The Prius Plug-In Hybrid Concept was exhibited in late 2009, and shortly after, a global demonstration program involving 600 pre-production test cars began. The vehicles were leased to fleet and government customers, and were equipped with data tracking devices to allow Toyota to monitor the car's performance. The vehicle was based on the third generation Toyota Prius and outfitted with two additional lithium-ion batteries beyond the normal hybrid battery pack. The additional batteries were used to operate the car with minimal use of the internal combustion engine until they are depleted, at which point they are disengaged from the system. They are not used in tandem with the main hybrid battery pack.
After the conclusion of the demonstration program, the production version of the Prius Plug-in Hybrid was unveiled in September 2011. The production Prius Plug-in had a maximum electric-only speed of 100 km/h (62 mph), and the United States Environmental Protection Agency (EPA) rated the vehicle as having an range of 18 kilometres (11 mi) in blended mode (mostly electric, but supplemented by the internal combustion engine). Toyota ultimately only did a small production run with 75,400 vehicles being produced between 2012 and 2016.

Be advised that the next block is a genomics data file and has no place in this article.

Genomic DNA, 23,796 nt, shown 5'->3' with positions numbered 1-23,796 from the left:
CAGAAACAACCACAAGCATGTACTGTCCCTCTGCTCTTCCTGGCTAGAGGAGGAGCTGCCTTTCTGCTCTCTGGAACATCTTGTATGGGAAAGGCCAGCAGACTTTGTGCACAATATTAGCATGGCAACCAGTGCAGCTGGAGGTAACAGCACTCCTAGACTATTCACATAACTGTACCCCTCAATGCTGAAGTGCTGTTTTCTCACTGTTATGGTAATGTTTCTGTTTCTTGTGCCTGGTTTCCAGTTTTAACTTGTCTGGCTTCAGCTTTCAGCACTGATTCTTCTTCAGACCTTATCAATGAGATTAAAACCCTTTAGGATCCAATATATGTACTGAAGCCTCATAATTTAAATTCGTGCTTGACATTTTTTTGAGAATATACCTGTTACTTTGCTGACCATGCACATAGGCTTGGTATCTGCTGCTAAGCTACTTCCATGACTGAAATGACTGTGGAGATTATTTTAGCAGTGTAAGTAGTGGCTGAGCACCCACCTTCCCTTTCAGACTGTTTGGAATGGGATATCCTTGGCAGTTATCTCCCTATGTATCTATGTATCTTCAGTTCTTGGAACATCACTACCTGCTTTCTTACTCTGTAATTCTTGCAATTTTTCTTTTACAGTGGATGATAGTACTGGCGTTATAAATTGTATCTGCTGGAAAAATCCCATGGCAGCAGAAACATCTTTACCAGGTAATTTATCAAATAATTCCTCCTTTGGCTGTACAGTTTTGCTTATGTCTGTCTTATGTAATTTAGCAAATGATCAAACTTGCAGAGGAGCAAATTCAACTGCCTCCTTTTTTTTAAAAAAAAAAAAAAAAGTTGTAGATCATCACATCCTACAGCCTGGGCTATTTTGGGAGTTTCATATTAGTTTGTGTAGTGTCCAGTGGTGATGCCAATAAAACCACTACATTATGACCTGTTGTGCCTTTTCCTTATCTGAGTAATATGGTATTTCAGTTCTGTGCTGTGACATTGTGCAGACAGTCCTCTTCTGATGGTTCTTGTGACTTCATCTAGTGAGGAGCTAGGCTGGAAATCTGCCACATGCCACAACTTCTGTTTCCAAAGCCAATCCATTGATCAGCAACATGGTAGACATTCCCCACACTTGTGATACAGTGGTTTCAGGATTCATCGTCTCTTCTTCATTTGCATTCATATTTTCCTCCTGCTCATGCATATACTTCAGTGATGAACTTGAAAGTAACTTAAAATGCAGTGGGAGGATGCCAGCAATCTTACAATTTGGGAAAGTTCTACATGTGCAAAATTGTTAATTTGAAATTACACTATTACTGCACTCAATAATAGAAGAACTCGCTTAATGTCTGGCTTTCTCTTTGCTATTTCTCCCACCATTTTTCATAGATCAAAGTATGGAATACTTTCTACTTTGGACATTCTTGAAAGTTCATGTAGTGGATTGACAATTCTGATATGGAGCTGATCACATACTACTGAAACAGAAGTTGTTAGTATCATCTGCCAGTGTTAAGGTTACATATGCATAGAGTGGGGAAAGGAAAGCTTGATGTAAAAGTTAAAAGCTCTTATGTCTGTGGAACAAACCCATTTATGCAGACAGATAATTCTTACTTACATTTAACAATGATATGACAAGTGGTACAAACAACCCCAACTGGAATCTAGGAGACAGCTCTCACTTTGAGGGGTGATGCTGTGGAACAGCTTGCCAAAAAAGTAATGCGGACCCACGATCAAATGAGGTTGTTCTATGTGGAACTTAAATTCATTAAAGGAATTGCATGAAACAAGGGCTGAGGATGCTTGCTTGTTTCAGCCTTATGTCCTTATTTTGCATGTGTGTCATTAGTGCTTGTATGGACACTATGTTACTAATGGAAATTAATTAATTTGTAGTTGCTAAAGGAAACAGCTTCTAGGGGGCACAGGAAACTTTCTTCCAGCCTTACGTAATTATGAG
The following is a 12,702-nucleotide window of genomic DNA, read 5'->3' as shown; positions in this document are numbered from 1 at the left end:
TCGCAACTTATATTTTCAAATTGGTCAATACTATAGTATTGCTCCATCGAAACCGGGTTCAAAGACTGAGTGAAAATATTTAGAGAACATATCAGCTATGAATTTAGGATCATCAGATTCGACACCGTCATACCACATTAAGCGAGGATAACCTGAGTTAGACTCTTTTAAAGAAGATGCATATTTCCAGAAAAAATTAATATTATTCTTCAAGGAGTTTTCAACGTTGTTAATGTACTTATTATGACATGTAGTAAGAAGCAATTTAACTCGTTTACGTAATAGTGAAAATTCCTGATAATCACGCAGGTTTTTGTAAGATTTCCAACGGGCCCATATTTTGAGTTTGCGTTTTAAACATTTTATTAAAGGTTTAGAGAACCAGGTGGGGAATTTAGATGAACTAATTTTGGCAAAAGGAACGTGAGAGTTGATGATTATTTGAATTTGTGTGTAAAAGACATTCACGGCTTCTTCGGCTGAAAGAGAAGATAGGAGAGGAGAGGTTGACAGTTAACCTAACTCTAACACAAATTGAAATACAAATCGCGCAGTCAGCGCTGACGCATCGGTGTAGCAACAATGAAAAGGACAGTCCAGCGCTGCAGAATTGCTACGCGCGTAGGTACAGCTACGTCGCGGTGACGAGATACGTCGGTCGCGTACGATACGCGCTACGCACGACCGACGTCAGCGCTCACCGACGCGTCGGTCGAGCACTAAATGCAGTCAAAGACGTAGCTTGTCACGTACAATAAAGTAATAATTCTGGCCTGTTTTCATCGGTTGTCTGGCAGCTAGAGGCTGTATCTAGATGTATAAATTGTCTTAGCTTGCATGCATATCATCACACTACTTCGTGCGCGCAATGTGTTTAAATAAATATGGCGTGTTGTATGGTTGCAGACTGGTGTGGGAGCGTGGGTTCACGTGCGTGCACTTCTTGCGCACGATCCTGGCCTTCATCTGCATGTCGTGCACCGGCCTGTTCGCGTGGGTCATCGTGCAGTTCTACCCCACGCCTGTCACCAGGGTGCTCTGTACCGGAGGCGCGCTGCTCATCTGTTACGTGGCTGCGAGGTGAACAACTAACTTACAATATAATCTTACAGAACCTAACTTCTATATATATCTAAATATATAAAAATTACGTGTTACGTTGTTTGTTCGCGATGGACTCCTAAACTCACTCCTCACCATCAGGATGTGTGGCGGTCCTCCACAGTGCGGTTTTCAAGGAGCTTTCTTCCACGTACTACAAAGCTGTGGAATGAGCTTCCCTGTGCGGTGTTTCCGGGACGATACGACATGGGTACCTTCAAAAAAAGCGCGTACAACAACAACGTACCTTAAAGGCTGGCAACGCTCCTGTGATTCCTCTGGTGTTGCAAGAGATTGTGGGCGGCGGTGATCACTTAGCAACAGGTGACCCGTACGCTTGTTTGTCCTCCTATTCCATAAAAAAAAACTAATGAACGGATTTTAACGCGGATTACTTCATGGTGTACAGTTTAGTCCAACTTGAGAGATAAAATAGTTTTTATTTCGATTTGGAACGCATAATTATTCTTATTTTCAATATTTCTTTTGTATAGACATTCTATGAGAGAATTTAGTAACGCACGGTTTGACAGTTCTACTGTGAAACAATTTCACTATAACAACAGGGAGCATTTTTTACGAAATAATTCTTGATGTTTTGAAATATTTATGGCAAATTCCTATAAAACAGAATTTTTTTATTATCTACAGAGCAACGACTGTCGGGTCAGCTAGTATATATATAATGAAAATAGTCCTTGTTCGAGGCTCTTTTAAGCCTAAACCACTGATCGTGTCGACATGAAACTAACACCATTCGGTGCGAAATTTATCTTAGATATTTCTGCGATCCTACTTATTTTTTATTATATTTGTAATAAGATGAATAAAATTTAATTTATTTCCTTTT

The second-generation Prius Plug-in (renamed the Prius Prime in the USA) was unveiled in early 2016. Unlike the prior generation, where the plug-in battery was limited by being added to the existing Prius, this model would be developed in tandem with the fourth generation Prius allowing Toyota to increase the range to 40 kilometres (25 mi), with a top speed of 135 km/h (84 mph), without needing the assistance of the internal combustion engine. The second-generation Prius Plug-in went on sale starting in late 2016, with Toyota expecting to sell up to 60,000 units globally per year.
A second plug-in hybrid model, the Toyota RAV4 PHV (RAV4 Prime in the USA) was unveiled in December 2019. The vehicle has an EPA-estimated 68 kilometres (42 mi) of all-electric range and generates a combined 225 kilowatts (302 hp), enabling it to be Toyota's second fastest car currently in production (behind the GR Supra sports car). Sales started in mid-2020.
Toyota has been slow to adopt all-electric vehicles to its lineup, and has been publicly skeptical about battery-electric technology, and has lobbied against government mandates to transition to zero tailpipe emission vehicles.